After killing him, the murderers stripped his body down to underwear and t-shirt and crammed him into a travel trunk. The makeshift coffin was then carried out to a sedan and driven across the Brooklyn Bridge where it was dumped on the nearest Manhattan corner. 

Frankie Teitlebaum

Friday, October 9, 2020

Should've Hopped On The Bus, Gus

October 9, 1933 saw the demise of Chicago hoodlum, Gus Winkeler. Originally from St. Louis, Winkeler spent the better part of the 1920s robbing banks around the country. By the late Twenties he and his confederates were killers for hire in the employ of Al Capone. Known as Capone's "American Boys" Winkeler and his cohorts took part in the 1928 murder of New York kingpin Frankie Yale as well as the 1929's infamous St. Valentine's Day Massacre, in which seven Northside gangsters were mowed down with machineguns and shotguns.

Over the years Winkeler rose in the Capone gangs' ranks and by 1933 was running a lucrative nightclub and other ventures on the Northside. He was good friends with another hoodlum named Ted Newberry who tried to take out Frank Nitti and ended up going on a ride himself. The syndicate was bit wearing of Winkeler after that but didn't make a move.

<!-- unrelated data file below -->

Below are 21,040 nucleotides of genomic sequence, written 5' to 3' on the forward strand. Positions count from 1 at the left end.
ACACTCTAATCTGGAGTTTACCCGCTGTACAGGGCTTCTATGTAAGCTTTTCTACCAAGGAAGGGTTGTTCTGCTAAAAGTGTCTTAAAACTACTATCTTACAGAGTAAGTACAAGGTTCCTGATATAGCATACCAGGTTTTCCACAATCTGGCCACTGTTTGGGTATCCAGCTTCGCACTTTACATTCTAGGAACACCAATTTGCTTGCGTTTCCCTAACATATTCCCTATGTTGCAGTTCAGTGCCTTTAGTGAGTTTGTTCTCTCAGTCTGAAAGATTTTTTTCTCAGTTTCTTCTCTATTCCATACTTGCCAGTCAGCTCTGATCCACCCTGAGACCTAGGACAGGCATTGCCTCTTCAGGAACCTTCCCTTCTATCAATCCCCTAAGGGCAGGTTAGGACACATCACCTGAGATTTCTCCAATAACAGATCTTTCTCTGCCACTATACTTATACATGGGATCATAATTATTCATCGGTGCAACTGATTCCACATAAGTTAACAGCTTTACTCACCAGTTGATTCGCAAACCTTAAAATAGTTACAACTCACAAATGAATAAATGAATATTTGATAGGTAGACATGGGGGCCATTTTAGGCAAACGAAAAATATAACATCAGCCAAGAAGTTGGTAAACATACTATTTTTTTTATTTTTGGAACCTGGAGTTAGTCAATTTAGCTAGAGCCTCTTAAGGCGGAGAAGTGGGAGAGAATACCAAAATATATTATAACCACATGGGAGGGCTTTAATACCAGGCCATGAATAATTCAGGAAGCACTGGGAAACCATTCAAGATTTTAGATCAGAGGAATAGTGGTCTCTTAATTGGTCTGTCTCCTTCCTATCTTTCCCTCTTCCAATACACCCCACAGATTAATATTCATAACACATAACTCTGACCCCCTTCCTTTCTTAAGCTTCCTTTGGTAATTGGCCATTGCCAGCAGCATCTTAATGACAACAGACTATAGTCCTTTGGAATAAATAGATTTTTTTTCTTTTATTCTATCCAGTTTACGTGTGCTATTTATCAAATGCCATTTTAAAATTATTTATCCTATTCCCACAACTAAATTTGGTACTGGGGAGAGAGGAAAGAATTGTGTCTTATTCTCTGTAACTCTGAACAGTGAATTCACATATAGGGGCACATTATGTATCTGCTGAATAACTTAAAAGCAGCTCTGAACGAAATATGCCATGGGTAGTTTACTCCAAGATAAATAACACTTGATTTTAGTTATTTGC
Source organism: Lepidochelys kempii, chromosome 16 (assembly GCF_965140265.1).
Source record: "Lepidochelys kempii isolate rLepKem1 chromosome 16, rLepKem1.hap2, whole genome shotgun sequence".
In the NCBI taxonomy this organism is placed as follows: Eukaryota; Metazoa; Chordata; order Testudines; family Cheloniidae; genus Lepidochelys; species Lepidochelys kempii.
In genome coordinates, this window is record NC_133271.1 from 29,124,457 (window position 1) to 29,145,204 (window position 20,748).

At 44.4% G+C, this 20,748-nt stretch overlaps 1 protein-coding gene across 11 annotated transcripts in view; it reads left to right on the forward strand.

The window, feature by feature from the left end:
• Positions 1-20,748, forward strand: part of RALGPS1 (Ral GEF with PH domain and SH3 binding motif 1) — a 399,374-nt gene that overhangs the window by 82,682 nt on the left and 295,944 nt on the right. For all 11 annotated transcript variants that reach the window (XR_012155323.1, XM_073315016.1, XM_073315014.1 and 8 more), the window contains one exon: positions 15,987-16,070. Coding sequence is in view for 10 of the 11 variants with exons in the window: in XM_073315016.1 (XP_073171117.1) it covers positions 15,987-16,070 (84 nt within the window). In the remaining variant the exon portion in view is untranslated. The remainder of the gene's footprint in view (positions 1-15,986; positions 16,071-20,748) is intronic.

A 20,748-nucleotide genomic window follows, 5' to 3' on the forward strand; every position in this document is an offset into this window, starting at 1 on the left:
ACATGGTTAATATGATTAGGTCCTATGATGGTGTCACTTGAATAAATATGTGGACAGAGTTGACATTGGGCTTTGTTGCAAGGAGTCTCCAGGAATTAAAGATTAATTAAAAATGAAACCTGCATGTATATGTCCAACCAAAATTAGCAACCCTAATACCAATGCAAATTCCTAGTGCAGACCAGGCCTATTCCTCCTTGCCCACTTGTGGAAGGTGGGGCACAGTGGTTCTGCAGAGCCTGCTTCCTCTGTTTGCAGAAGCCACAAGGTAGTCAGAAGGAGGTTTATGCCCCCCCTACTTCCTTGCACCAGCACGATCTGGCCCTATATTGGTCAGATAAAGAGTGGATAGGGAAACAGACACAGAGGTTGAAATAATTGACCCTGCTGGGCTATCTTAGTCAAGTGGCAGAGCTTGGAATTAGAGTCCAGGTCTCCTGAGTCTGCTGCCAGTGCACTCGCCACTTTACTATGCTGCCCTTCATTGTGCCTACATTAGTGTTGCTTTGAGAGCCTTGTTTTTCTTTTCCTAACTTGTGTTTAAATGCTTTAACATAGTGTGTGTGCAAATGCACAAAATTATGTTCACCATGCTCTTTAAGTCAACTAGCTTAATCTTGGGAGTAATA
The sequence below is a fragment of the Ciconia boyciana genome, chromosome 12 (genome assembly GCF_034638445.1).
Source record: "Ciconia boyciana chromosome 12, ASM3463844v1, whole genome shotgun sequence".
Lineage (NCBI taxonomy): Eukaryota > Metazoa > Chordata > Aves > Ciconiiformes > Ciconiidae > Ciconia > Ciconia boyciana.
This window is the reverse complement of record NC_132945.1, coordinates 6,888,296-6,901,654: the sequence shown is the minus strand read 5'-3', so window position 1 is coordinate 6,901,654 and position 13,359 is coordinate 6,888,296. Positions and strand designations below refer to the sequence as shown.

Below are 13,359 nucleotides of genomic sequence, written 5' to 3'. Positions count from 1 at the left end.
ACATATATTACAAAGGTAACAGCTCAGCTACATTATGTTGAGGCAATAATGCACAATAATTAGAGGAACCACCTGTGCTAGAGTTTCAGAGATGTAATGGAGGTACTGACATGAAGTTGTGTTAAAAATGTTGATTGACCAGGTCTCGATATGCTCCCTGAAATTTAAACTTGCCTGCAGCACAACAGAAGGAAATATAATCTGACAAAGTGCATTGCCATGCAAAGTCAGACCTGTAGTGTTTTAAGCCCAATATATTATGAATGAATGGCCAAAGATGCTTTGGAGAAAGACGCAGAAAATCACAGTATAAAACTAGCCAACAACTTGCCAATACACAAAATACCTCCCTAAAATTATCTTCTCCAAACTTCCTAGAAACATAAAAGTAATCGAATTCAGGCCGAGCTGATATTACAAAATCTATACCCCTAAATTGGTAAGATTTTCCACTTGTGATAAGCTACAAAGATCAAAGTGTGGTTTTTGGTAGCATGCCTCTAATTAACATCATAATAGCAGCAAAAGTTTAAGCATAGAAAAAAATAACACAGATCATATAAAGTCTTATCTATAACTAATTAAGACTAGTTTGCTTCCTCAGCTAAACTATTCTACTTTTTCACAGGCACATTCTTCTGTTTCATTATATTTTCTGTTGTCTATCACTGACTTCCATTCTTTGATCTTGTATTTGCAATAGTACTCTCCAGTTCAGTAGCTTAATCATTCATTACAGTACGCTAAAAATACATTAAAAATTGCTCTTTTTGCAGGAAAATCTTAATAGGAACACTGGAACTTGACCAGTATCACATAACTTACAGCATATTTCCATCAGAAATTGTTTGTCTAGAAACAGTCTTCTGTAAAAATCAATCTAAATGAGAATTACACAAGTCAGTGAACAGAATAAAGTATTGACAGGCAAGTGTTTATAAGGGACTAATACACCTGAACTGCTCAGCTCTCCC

Because of his former bank robbing exploits, the FBI, which was gearing up for its war on crime, started questioning Winkeler on a regular basis. With Capone behind bars, Nitti and his cohorts decided that Winkeler was a liability. As he was leaving a beer distribution plant, two men with shotguns cut him down.

Gus Winkeler

Friday, October 2, 2020

In The Still Of The Night